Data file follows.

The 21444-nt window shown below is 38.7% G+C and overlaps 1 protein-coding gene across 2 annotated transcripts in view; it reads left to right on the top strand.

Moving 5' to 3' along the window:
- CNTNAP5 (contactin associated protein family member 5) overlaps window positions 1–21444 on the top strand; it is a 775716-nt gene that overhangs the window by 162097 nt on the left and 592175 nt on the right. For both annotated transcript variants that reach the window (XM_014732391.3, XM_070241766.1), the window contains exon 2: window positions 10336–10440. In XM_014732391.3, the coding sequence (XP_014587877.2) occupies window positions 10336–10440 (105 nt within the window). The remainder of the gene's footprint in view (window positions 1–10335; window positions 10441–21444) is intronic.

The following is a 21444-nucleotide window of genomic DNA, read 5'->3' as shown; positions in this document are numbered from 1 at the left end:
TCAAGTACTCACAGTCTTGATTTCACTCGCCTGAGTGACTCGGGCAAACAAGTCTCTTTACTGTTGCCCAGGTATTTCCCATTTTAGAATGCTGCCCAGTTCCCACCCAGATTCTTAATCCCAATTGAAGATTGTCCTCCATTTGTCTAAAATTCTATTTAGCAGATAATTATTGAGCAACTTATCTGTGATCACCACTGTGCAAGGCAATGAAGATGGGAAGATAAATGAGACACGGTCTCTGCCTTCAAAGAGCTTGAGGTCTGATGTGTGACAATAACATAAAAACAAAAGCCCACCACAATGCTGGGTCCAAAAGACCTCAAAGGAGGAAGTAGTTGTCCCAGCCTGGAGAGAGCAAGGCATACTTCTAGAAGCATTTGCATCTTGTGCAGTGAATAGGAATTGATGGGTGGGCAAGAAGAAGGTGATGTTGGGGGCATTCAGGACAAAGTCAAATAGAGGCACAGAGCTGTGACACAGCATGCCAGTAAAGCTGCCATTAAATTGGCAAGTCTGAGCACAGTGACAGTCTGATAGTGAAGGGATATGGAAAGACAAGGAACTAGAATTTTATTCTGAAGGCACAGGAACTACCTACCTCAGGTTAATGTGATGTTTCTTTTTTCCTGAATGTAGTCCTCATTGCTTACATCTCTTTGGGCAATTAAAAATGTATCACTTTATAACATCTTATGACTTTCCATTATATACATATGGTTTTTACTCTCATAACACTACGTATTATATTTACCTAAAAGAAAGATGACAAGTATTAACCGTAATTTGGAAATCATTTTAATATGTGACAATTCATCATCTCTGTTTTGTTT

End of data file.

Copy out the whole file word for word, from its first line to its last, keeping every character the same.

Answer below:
The 21444-nt window shown below is 38.7% G+C and overlaps 1 protein-coding gene across 2 annotated transcripts in view; it reads left to right on the top strand.

Moving 5' to 3' along the window:
- CNTNAP5 (contactin associated protein family member 5) overlaps window positions 1–21444 on the top strand; it is a 775716-nt gene that overhangs the window by 162097 nt on the left and 592175 nt on the right. For both annotated transcript variants that reach the window (XM_014732391.3, XM_070241766.1), the window contains exon 2: window positions 10336–10440. In XM_014732391.3, the coding sequence (XP_014587877.2) occupies window positions 10336–10440 (105 nt within the window). The remainder of the gene's footprint in view (window positions 1–10335; window positions 10441–21444) is intronic.

The following is a 21444-nucleotide window of genomic DNA, read 5'->3' as shown; positions in this document are numbered from 1 at the left end:
TCAAGTACTCACAGTCTTGATTTCACTCGCCTGAGTGACTCGGGCAAACAAGTCTCTTTACTGTTGCCCAGGTATTTCCCATTTTAGAATGCTGCCCAGTTCCCACCCAGATTCTTAATCCCAATTGAAGATTGTCCTCCATTTGTCTAAAATTCTATTTAGCAGATAATTATTGAGCAACTTATCTGTGATCACCACTGTGCAAGGCAATGAAGATGGGAAGATAAATGAGACACGGTCTCTGCCTTCAAAGAGCTTGAGGTCTGATGTGTGACAATAACATAAAAACAAAAGCCCACCACAATGCTGGGTCCAAAAGACCTCAAAGGAGGAAGTAGTTGTCCCAGCCTGGAGAGAGCAAGGCATACTTCTAGAAGCATTTGCATCTTGTGCAGTGAATAGGAATTGATGGGTGGGCAAGAAGAAGGTGATGTTGGGGGCATTCAGGACAAAGTCAAATAGAGGCACAGAGCTGTGACACAGCATGCCAGTAAAGCTGCCATTAAATTGGCAAGTCTGAGCACAGTGACAGTCTGATAGTGAAGGGATATGGAAAGACAAGGAACTAGAATTTTATTCTGAAGGCACAGGAACTACCTACCTCAGGTTAATGTGATGTTTCTTTTTTCCTGAATGTAGTCCTCATTGCTTACATCTCTTTGGGCAATTAAAAATGTATCACTTTATAACATCTTATGACTTTCCATTATATACATATGGTTTTTACTCTCATAACACTACGTATTATATTTACCTAAAAGAAAGATGACAAGTATTAACCGTAATTTGGAAATCATTTTAATATGTGACAATTCATCATCTCTGTTTTGTTT